Loose Nukes Because every debate can be improved with a little highly-enriched uranium.

9Mar/115

A new argument against whole-rez cases

If you read my last post, you may have noticed that the paradigm I use makes arguing against whole-resolutional cases a lot more difficult. In this post I lay out an entirely new argument.

What's a whole-resolutional case?

Whole-resolutional cases are kind of like campfire bogeymen - very few people have ever seen one, but it's best to be prepared. A whole-resolutional case is, basically, a case without a plan. The Affirmative team simply says, "the status quo needs reforming," but doesn't specify how they're going to go about it. (Usually, this just involves reading a lot of harms.)

This sounds wrong, but it makes sense. All the resolution says is that we should reform the status quo - conventionally interpreted, it doesn't require the Affirmative to be specific about how. Whole-rez cases are (fortunately) rare, but they do pop up from time to time (mostly as "surprise" cases), so it's useful to understand how to combat them.

The conventional argument: Counterwarrants

Conventionally, when you hit a whole-rez case, the traditional response is to run counterwarrants - usually, disadvantages against possible plans. Since the Affirmative is saying the resolution as a whole is a good idea, they have to defend the resolution as a whole - meaning every possible topical plan. You just have to prove that some of those are bad - abolishing the Federal Government, or redirecting our entire aid budget to kill innocent puppies, for example.

For theory wonks, this can be summed up in two sentences: Normally, under parametrics, the Affirmative narrows down the resolution to their plan, so offtopic DAs are a no-go. A whole-rez case doesn't propose a plan, so it doesn't narrow down the resolution - which means you can have a blast and pile on the disadvantages.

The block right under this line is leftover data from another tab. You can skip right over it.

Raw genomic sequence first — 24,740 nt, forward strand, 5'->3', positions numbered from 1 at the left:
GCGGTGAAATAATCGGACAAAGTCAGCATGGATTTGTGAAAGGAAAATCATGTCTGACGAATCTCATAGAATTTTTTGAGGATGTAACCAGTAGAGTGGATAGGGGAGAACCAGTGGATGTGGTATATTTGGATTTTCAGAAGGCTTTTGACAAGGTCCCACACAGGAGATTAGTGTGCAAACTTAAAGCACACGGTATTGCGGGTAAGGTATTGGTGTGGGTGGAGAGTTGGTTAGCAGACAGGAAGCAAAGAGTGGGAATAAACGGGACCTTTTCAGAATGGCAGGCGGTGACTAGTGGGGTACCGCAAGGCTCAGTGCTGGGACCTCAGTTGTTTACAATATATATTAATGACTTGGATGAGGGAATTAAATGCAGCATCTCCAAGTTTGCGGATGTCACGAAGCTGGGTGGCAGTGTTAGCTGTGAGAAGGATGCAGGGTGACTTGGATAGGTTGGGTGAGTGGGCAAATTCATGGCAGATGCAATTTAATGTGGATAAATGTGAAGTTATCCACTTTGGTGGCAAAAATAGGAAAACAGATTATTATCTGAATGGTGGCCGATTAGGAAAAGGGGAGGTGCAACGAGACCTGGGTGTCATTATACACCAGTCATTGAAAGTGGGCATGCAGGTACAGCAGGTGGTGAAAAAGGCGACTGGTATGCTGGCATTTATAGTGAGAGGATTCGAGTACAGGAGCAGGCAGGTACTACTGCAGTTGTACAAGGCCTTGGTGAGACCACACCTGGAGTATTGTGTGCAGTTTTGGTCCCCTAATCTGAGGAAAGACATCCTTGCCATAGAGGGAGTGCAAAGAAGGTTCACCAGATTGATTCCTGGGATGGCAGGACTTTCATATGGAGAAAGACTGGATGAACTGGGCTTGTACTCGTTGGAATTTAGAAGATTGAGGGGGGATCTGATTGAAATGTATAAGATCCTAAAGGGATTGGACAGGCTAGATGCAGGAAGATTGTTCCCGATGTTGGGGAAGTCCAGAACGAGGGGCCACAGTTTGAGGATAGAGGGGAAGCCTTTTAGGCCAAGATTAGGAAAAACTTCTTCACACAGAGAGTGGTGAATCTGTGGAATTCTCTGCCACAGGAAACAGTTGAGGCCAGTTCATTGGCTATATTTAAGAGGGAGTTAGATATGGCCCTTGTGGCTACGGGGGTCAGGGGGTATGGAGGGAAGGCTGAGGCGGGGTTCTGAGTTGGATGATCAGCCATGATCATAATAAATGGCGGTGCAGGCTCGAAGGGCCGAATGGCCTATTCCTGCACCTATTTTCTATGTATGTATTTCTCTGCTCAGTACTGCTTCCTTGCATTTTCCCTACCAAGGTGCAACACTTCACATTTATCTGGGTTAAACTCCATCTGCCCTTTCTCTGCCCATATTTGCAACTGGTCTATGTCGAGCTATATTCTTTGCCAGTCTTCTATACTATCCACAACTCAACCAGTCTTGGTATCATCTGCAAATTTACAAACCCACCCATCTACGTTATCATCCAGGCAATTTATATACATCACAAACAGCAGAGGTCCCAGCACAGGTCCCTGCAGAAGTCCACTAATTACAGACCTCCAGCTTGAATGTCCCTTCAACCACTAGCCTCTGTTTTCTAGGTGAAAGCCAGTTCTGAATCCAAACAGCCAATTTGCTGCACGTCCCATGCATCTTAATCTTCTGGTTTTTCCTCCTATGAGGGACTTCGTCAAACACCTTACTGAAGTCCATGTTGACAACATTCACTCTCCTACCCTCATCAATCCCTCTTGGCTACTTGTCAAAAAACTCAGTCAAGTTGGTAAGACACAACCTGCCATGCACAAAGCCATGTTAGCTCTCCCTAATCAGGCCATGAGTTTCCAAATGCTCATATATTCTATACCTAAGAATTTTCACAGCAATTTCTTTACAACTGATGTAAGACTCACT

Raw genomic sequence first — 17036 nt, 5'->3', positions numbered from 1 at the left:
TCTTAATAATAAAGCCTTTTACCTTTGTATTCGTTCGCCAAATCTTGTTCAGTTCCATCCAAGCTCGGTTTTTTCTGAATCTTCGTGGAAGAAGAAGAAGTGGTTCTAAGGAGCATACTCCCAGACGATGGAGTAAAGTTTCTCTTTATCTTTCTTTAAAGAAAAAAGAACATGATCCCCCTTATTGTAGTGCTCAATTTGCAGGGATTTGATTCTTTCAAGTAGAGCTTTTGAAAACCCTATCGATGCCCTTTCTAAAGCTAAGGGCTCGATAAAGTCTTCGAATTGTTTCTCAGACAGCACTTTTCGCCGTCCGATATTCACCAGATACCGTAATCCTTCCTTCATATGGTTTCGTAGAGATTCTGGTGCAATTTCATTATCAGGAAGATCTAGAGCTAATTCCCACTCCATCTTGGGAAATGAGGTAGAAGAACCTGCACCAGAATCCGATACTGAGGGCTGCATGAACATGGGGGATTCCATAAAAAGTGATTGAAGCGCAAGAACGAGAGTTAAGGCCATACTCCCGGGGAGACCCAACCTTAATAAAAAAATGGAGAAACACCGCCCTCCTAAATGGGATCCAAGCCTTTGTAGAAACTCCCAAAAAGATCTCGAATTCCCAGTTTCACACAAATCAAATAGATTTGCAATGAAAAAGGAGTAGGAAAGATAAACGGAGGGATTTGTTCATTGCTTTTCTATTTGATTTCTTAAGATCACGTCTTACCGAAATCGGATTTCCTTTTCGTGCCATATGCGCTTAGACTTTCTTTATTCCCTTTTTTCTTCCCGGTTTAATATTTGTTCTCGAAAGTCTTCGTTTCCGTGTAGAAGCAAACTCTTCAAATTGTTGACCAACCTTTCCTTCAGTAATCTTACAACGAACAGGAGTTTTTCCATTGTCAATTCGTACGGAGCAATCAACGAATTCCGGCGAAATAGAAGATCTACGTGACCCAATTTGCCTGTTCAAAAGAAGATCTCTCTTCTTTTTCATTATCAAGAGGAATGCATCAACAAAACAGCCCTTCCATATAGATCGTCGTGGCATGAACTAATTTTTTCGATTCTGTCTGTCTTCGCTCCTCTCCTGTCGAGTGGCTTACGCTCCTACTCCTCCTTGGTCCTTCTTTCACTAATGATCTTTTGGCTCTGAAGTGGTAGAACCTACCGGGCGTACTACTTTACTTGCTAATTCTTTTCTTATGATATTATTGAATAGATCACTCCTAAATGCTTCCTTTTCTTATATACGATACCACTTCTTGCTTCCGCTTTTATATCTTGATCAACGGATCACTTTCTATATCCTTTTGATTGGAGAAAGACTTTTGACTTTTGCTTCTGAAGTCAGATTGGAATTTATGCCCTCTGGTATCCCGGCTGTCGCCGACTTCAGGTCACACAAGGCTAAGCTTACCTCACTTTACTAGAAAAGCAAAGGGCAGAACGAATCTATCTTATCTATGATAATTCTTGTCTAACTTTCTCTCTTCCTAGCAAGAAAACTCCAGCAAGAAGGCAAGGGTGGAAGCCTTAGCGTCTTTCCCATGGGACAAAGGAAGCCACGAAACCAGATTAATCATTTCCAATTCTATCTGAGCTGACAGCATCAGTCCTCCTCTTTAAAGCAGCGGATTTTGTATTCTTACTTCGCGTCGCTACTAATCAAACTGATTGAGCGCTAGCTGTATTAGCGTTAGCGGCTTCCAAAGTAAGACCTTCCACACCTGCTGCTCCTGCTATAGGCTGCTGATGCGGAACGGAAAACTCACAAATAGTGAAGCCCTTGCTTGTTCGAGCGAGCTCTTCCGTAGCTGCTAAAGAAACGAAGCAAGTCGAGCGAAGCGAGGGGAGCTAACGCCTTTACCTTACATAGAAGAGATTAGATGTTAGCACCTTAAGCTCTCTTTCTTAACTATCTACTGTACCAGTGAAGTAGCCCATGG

For everyone else, this can be summed up in two words: Nuclear. War.

OH YEAH.

Why this doesn't work

If you read last week's parametrics post, you may already see why this doesn't work. (If you haven't read it yet, you should probably do so now; this will make more sense.) The resolution isn't a collection of plans; it's the affirmation of a need. By voting for the resolution, you're not endorsing a specific plan, you're just endorsing the fact that we need a plan. This means that counterwarrants are irrelevant, because they don't disprove the need for reform.

Let me use the classic restaurant analogy. The resolution says, "we should go out to eat tonight." A typical Aff plan says, "yes, let's go to Wendy's." A whole-rez plan says, "yes, we should go out to eat tonight," but doesn't specify which restaurant. Running counterwarrants is like saying "eating out of a trash can would be bad." That might be true, but since the plan never specified that you were going to eat out of a trash can, it's irrelevant - it doesn't prove that you shouldn't go out to eat at all.

A new argument

Wait! Don't everyone switch to whole-rez cases yet! A need-based paradigm opens up an interesting new problem, which I haven't ever seen discussed before. Interestingly enough, it's basically a topicality issue. Let's look at the paradigm presented in the last post:

“The judge should vote Affirmative if one good, topical reason for reform is presented.”

The problem is the two words "for reform". A whole-rez case argues a need, but it doesn't explicitly argue a need for reform. Let me explain.